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Glasson’s “Prisoners” Is a Review in Name Only

In response to Tom Glasson’s 418‑word review of Prisoners on Concrete Playground

By ,

Tom Glasson’s “Prisoners” only succeeds in spoiling a good portion of the film, and being rather unremarkable everywhere else.

This review is called a preview on its website, but since it reads like the former it will be treated as such. Most of the plot is revealed in the first 3 paragraphs of this extended synopsis. The fact that not much reviewing goes on makes the whole experience that much more useless than it already is. Glasson’s flareless writing is the antithesis of bare minimum filler that only serves to pad stats.  

The critic’s argument while interesting isn’t given any time to develop into something thoughtful. The writer devotes all of a paragraph to fleshing out his incomplete argument, further illustrating the half baked nature of the pseudo-critique.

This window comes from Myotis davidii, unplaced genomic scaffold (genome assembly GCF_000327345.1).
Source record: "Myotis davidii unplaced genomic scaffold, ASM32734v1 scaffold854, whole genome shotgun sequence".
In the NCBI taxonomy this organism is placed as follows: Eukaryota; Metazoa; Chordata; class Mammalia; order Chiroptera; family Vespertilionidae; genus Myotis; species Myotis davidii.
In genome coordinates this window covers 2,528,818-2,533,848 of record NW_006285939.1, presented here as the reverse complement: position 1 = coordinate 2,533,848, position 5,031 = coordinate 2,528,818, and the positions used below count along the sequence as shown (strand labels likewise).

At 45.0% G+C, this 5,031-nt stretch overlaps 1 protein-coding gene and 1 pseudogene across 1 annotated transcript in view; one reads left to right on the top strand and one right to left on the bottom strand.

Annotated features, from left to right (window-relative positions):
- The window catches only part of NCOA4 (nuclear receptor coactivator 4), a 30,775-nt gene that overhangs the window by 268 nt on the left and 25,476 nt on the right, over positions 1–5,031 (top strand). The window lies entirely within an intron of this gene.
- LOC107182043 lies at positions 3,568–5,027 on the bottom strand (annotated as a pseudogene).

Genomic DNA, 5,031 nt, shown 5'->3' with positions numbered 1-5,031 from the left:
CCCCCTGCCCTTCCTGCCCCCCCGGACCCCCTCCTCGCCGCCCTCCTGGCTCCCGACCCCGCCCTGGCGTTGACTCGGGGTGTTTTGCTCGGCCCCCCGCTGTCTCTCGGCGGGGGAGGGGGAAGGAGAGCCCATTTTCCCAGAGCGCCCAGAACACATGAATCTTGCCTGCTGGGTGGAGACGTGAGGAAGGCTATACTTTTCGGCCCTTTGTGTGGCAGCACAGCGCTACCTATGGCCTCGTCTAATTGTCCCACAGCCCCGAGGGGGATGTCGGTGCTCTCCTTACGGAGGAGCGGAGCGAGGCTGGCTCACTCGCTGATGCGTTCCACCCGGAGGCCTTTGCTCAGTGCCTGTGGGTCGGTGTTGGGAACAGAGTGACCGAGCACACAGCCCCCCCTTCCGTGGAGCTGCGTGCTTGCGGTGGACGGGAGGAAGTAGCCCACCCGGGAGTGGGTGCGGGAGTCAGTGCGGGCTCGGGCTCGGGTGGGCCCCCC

The spoilers aren’t avoided in this write-up and are probably the most salient feature of the whole thing. From the first to the third paragraph Glasson offers nothing but plot details.

There are no redeeming qualities whatsoever, not even those who are curators in awful things should read this. There is no joy to be found hear to quote the would-be critic. Throughout Glasson’s Prisoners one gets the sense that Glasson seemed to want to write something that people would actively seek to forget, with his witless appraisals, overtly spoilerific revelations, and his under-cooked arguments; one can only hope that in this case he succeeds with flying colors.    

Quality of Writing Quality of Argument Spoiler Avoidance Presentation